US Appliance Standards Save Billions
Vermont -- the 50th most populous state -- saves millions of dollars, gallons of water and tons of carbon through appliance standards.
|VERMONT APPLIANCE STANDARDS|
|Vermont Firsts||Existing Standards|
|a type fluorescent tube lighting that closes a loophole||computers and computer monitors|
|three additional types of commercial kitchen equipment||faucets|
|residential ventilation fans||showerheads|
|spray sprinkler bodies||urinals|
|portable electric spas|
|hot food holding cabinets|
Vermont’s new efficiency appliance standards reduce the amount of electricity needed to power the state, which results in a huge savings of water, carbon and money. By reducing energy use, the bill saves significant amounts of oil, propane, and natural gas used to generate electricity. Vermont Governor Phil Scott signed 16 new state appliance efficiency standards into law on May 21, making the Green Mountain state the first to enact ASAP.gov (Appliance Standards Awareness Project) current set of recommended state standards. House Bill H.410, introduced by Representative Marcia Gardner and championed by Representative Curtis McCormack and Senators Christopher Bray and Christopher Pearson, passed with strong support from Republican, Democratic, and Independent Vermont lawmakers.
A significant share of the projected savings will come from reducing hot water waste. Past state standards have, in many cases, paved the way for national standards for the affected products.
Keeping the Heat on the Federal Government
Vermont Rep. Curtis McCormack sees the new standards as a way of building on Federal standards that the current administration has rolled back. Three of the new Vermont standards are identical to federal standards that the Trump administration has refused to implement (they were completed at the end of the Obama administration). Eleven states, including Vermont, are currently suing the US Department of Energy to force implementation of these standards (covering air compressors, portable air conditioners, and uninterruptible power supplies). Now Vermont has upped the ante by adopting the three withheld federal standards into state law.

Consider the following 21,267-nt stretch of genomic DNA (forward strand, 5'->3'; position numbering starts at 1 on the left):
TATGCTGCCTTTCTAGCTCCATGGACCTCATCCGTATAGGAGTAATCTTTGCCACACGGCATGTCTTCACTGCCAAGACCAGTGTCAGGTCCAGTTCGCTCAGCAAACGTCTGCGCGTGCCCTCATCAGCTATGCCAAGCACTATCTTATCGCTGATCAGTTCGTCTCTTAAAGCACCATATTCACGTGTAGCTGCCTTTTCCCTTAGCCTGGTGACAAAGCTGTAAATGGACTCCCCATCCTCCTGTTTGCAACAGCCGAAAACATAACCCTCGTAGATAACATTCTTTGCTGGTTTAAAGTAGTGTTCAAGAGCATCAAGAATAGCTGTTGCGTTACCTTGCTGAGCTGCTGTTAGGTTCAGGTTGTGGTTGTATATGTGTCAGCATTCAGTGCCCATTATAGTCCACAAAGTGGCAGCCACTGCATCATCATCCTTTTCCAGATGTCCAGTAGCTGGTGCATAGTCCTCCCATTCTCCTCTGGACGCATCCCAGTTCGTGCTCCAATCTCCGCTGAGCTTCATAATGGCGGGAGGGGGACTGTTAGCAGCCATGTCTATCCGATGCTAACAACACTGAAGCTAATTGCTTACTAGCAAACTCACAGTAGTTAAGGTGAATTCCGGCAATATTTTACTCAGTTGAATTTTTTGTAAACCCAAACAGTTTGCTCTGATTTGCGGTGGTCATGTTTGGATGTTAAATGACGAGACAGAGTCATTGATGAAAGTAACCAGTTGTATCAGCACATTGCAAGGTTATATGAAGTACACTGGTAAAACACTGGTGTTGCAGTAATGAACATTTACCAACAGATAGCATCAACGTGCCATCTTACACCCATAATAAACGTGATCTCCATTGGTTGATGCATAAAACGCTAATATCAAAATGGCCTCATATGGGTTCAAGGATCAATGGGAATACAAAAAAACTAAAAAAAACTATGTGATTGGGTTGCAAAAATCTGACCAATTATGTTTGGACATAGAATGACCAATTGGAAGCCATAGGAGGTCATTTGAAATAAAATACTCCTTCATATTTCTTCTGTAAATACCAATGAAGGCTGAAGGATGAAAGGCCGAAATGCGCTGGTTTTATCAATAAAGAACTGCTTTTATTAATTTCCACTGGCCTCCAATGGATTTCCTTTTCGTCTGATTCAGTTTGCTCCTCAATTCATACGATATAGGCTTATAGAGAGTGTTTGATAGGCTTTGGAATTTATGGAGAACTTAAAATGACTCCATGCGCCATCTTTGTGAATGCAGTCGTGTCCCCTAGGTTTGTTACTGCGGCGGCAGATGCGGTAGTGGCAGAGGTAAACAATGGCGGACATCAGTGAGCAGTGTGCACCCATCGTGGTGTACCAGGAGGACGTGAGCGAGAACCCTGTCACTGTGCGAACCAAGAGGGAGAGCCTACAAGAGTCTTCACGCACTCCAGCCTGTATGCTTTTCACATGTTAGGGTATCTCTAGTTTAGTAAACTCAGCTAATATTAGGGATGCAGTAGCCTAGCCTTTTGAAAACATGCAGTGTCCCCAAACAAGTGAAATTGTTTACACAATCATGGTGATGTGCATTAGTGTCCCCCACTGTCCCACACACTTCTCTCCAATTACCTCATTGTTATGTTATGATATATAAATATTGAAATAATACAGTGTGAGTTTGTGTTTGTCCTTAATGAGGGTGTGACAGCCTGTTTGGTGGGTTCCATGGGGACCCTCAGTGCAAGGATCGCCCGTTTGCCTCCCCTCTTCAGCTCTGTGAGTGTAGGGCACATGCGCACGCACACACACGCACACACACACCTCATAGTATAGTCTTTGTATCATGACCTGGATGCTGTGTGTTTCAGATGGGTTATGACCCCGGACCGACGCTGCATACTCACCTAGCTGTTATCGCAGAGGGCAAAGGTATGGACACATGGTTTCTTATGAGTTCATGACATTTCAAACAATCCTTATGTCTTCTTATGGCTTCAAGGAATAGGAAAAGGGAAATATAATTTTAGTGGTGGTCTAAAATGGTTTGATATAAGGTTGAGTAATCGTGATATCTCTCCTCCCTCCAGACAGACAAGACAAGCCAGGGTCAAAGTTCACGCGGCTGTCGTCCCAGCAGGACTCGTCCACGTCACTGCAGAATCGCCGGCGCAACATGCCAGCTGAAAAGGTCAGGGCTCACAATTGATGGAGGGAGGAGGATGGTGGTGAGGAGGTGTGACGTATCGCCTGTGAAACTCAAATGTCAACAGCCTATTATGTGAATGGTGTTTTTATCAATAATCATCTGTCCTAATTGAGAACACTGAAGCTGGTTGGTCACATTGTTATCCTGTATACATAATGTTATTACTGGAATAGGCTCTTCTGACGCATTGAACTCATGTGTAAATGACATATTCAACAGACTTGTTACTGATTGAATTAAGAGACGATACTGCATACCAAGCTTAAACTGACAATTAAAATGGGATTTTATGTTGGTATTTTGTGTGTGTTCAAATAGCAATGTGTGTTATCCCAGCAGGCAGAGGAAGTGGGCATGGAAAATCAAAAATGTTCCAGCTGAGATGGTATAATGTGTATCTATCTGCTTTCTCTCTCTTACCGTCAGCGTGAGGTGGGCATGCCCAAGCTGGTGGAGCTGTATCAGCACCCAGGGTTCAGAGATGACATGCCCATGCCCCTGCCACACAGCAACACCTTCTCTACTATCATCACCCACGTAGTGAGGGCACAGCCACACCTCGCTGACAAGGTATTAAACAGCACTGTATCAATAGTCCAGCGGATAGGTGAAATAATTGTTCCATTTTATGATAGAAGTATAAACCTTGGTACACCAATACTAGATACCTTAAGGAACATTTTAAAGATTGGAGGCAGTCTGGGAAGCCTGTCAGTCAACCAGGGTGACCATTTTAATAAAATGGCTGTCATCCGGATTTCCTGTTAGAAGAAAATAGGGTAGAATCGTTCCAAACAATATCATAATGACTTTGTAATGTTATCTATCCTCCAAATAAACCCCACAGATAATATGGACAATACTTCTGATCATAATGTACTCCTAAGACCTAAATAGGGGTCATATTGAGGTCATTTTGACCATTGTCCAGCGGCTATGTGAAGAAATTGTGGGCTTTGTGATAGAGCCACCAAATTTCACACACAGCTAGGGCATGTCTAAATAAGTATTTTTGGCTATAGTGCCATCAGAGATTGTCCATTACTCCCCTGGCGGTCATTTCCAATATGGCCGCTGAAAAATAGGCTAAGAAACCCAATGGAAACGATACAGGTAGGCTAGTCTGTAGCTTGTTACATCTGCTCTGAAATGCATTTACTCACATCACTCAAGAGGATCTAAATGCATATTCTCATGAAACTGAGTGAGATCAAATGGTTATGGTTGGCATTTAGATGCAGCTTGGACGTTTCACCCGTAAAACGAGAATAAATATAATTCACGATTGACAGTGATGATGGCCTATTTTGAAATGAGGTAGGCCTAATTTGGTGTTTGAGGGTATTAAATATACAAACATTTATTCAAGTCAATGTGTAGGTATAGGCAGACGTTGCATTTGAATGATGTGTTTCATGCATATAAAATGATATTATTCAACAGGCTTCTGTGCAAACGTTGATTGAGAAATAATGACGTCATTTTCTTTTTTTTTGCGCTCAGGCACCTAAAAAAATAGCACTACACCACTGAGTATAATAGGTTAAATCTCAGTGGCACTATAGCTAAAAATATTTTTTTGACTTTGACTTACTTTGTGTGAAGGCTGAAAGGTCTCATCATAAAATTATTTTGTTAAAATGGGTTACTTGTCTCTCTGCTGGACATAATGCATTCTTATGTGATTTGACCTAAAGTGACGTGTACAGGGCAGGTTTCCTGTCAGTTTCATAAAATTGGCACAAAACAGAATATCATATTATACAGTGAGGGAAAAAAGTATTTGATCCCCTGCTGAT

“The primary purpose of this whole legislation is to influence the federal government to set national standards. It doesn’t take very many states before industry wants the same standards nationwide for ease of selling and distributing these products. We get an amazing amount of energy savings when these standards go national.”
The savings from Vermont’s new standards will build on the benefits already being delivered to all Americans by the current federal efficiency standards, according to ASAP's Chris Granda, which save Vermont households and businesses $190 million annually, and avoid 340,000 metric tons of carbon dioxide emissions. In the face of recent federal inaction, Vermont and other states are stepping forward to ensure continued progress in efficiency standards.
Together, the two bills cover most of the provisions included in ASAP’s model state energy efficiency standards legislation. As the first state to enact the recommended standards, Vermont’s experience provides a template for similar legislation being considered in other states, including Massachusetts and Rhode Island. The Vermont legislature and Governor Scott deserve credit for passing common sense energy efficiency standards that save energy and water, save consumers money, and reduce greenhouse gas emissions.